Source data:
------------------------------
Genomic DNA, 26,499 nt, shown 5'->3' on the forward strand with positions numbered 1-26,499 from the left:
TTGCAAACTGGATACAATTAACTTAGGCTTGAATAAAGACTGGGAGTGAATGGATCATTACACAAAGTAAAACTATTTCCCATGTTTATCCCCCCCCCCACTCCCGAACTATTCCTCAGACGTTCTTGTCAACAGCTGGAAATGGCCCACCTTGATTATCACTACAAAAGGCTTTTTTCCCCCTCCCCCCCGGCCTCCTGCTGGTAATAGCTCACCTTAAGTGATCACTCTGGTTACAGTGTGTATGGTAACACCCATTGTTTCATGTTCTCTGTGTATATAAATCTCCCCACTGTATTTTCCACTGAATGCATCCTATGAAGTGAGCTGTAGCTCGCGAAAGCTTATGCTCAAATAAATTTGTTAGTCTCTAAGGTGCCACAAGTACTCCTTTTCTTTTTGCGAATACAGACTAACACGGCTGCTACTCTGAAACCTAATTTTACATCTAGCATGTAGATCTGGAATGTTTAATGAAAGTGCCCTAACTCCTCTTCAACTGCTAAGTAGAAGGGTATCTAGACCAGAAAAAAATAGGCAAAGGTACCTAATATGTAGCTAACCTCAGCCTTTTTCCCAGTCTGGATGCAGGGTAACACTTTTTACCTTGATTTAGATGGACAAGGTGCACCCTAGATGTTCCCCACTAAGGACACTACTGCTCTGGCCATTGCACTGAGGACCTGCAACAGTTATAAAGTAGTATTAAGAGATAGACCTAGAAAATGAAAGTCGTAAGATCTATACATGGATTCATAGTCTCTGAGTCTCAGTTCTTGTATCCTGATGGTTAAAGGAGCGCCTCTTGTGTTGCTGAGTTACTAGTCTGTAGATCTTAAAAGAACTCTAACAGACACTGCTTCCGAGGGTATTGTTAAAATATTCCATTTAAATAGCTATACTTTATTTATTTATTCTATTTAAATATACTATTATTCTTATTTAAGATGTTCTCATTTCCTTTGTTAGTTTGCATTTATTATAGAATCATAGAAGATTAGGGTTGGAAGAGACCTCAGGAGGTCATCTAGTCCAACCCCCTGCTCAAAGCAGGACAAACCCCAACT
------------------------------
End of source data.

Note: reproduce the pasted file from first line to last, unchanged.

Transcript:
Genomic DNA, 26,499 nt, shown 5'->3' on the forward strand with positions numbered 1-26,499 from the left:
TTGCAAACTGGATACAATTAACTTAGGCTTGAATAAAGACTGGGAGTGAATGGATCATTACACAAAGTAAAACTATTTCCCATGTTTATCCCCCCCCCCACTCCCGAACTATTCCTCAGACGTTCTTGTCAACAGCTGGAAATGGCCCACCTTGATTATCACTACAAAAGGCTTTTTTCCCCCTCCCCCCCGGCCTCCTGCTGGTAATAGCTCACCTTAAGTGATCACTCTGGTTACAGTGTGTATGGTAACACCCATTGTTTCATGTTCTCTGTGTATATAAATCTCCCCACTGTATTTTCCACTGAATGCATCCTATGAAGTGAGCTGTAGCTCGCGAAAGCTTATGCTCAAATAAATTTGTTAGTCTCTAAGGTGCCACAAGTACTCCTTTTCTTTTTGCGAATACAGACTAACACGGCTGCTACTCTGAAACCTAATTTTACATCTAGCATGTAGATCTGGAATGTTTAATGAAAGTGCCCTAACTCCTCTTCAACTGCTAAGTAGAAGGGTATCTAGACCAGAAAAAAATAGGCAAAGGTACCTAATATGTAGCTAACCTCAGCCTTTTTCCCAGTCTGGATGCAGGGTAACACTTTTTACCTTGATTTAGATGGACAAGGTGCACCCTAGATGTTCCCCACTAAGGACACTACTGCTCTGGCCATTGCACTGAGGACCTGCAACAGTTATAAAGTAGTATTAAGAGATAGACCTAGAAAATGAAAGTCGTAAGATCTATACATGGATTCATAGTCTCTGAGTCTCAGTTCTTGTATCCTGATGGTTAAAGGAGCGCCTCTTGTGTTGCTGAGTTACTAGTCTGTAGATCTTAAAAGAACTCTAACAGACACTGCTTCCGAGGGTATTGTTAAAATATTCCATTTAAATAGCTATACTTTATTTATTTATTCTATTTAAATATACTATTATTCTTATTTAAGATGTTCTCATTTCCTTTGTTAGTTTGCATTTATTATAGAATCATAGAAGATTAGGGTTGGAAGAGACCTCAGGAGGTCATCTAGTCCAACCCCCTGCTCAAAGCAGGACAAACCCCAACT